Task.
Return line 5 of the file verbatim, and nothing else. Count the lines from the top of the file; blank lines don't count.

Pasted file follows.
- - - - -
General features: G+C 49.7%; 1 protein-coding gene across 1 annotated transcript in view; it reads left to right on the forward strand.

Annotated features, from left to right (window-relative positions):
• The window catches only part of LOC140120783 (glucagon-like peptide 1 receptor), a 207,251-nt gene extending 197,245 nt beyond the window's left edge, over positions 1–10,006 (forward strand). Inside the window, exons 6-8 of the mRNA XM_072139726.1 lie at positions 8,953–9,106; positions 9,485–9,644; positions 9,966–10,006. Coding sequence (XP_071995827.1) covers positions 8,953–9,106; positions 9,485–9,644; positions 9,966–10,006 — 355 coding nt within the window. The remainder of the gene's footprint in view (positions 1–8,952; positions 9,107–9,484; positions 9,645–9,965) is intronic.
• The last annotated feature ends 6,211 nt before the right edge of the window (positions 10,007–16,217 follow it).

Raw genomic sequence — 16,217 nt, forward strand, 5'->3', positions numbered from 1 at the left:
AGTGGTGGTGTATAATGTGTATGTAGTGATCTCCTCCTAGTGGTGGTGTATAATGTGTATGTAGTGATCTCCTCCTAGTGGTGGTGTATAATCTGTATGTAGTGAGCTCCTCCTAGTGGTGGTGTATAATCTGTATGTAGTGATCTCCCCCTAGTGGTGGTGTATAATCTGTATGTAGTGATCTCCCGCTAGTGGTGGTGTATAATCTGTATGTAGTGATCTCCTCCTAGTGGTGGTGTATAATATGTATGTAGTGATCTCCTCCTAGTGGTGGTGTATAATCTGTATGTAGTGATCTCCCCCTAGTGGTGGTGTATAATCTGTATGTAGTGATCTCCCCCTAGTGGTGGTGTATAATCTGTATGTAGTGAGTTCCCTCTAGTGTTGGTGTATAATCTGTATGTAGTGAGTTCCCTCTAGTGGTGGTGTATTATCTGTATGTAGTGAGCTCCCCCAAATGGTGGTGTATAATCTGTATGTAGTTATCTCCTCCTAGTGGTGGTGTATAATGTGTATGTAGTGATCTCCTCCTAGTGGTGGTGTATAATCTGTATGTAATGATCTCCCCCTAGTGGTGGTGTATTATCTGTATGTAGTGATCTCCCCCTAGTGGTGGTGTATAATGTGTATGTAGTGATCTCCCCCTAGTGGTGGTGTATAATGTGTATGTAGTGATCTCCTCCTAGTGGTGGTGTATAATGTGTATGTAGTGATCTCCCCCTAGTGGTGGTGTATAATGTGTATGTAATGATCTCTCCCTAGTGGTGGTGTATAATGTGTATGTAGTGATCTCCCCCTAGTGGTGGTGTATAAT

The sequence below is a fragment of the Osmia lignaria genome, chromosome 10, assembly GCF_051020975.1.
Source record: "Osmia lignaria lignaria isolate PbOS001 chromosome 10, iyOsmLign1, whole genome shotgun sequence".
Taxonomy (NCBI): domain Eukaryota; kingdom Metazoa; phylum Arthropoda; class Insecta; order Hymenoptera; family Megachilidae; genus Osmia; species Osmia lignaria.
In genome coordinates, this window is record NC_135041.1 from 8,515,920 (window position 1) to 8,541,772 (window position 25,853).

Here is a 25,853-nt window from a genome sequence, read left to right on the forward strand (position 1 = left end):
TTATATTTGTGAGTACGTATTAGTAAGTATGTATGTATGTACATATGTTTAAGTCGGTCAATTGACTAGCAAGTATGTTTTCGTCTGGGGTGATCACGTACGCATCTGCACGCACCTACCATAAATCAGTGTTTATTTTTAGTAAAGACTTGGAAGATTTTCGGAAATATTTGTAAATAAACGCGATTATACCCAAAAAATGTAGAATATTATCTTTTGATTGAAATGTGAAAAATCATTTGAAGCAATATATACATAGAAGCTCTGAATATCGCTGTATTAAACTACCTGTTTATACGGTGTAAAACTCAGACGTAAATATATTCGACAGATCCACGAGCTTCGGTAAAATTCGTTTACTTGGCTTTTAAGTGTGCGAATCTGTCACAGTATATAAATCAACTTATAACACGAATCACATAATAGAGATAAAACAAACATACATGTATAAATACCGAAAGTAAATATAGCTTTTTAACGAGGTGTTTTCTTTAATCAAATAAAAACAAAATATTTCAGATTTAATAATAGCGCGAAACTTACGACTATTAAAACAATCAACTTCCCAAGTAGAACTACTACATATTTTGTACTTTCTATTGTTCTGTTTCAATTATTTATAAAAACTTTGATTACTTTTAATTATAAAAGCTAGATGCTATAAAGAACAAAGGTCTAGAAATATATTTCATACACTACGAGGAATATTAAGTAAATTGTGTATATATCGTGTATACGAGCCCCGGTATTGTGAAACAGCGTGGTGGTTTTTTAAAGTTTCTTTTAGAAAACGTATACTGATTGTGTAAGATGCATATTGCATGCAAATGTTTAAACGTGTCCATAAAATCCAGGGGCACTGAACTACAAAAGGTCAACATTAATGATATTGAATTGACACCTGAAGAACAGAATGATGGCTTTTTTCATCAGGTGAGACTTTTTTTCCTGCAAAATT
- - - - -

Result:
Raw genomic sequence — 16,217 nt, forward strand, 5'->3', positions numbered from 1 at the left: